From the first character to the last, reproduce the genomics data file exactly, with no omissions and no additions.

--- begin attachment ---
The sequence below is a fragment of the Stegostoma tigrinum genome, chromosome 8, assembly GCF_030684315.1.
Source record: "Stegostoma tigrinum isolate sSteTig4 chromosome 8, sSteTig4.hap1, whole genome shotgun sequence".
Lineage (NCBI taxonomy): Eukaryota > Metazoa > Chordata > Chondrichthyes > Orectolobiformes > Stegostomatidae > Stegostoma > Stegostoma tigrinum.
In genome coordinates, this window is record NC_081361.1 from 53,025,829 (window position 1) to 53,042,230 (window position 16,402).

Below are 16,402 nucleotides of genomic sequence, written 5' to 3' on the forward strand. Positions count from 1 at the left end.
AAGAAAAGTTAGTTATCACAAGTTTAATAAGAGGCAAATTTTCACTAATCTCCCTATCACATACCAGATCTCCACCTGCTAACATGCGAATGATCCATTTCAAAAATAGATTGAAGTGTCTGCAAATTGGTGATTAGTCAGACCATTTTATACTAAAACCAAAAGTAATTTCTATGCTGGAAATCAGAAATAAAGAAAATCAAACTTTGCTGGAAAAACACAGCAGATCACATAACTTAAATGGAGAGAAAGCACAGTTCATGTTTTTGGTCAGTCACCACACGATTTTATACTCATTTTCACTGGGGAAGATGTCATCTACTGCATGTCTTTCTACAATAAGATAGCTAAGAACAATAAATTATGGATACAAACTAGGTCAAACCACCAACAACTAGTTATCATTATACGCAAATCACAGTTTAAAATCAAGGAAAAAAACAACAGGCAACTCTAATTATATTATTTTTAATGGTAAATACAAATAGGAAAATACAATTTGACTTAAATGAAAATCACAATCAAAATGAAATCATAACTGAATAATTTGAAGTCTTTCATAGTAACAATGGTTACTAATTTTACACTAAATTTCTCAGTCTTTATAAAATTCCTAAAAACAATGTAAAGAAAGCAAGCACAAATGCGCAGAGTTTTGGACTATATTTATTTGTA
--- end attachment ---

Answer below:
The sequence below is a fragment of the Stegostoma tigrinum genome, chromosome 8, assembly GCF_030684315.1.
Source record: "Stegostoma tigrinum isolate sSteTig4 chromosome 8, sSteTig4.hap1, whole genome shotgun sequence".
Lineage (NCBI taxonomy): Eukaryota > Metazoa > Chordata > Chondrichthyes > Orectolobiformes > Stegostomatidae > Stegostoma > Stegostoma tigrinum.
In genome coordinates, this window is record NC_081361.1 from 53,025,829 (window position 1) to 53,042,230 (window position 16,402).

Below are 16,402 nucleotides of genomic sequence, written 5' to 3' on the forward strand. Positions count from 1 at the left end.
AAGAAAAGTTAGTTATCACAAGTTTAATAAGAGGCAAATTTTCACTAATCTCCCTATCACATACCAGATCTCCACCTGCTAACATGCGAATGATCCATTTCAAAAATAGATTGAAGTGTCTGCAAATTGGTGATTAGTCAGACCATTTTATACTAAAACCAAAAGTAATTTCTATGCTGGAAATCAGAAATAAAGAAAATCAAACTTTGCTGGAAAAACACAGCAGATCACATAACTTAAATGGAGAGAAAGCACAGTTCATGTTTTTGGTCAGTCACCACACGATTTTATACTCATTTTCACTGGGGAAGATGTCATCTACTGCATGTCTTTCTACAATAAGATAGCTAAGAACAATAAATTATGGATACAAACTAGGTCAAACCACCAACAACTAGTTATCATTATACGCAAATCACAGTTTAAAATCAAGGAAAAAAACAACAGGCAACTCTAATTATATTATTTTTAATGGTAAATACAAATAGGAAAATACAATTTGACTTAAATGAAAATCACAATCAAAATGAAATCATAACTGAATAATTTGAAGTCTTTCATAGTAACAATGGTTACTAATTTTACACTAAATTTCTCAGTCTTTATAAAATTCCTAAAAACAATGTAAAGAAAGCAAGCACAAATGCGCAGAGTTTTGGACTATATTTATTTGTA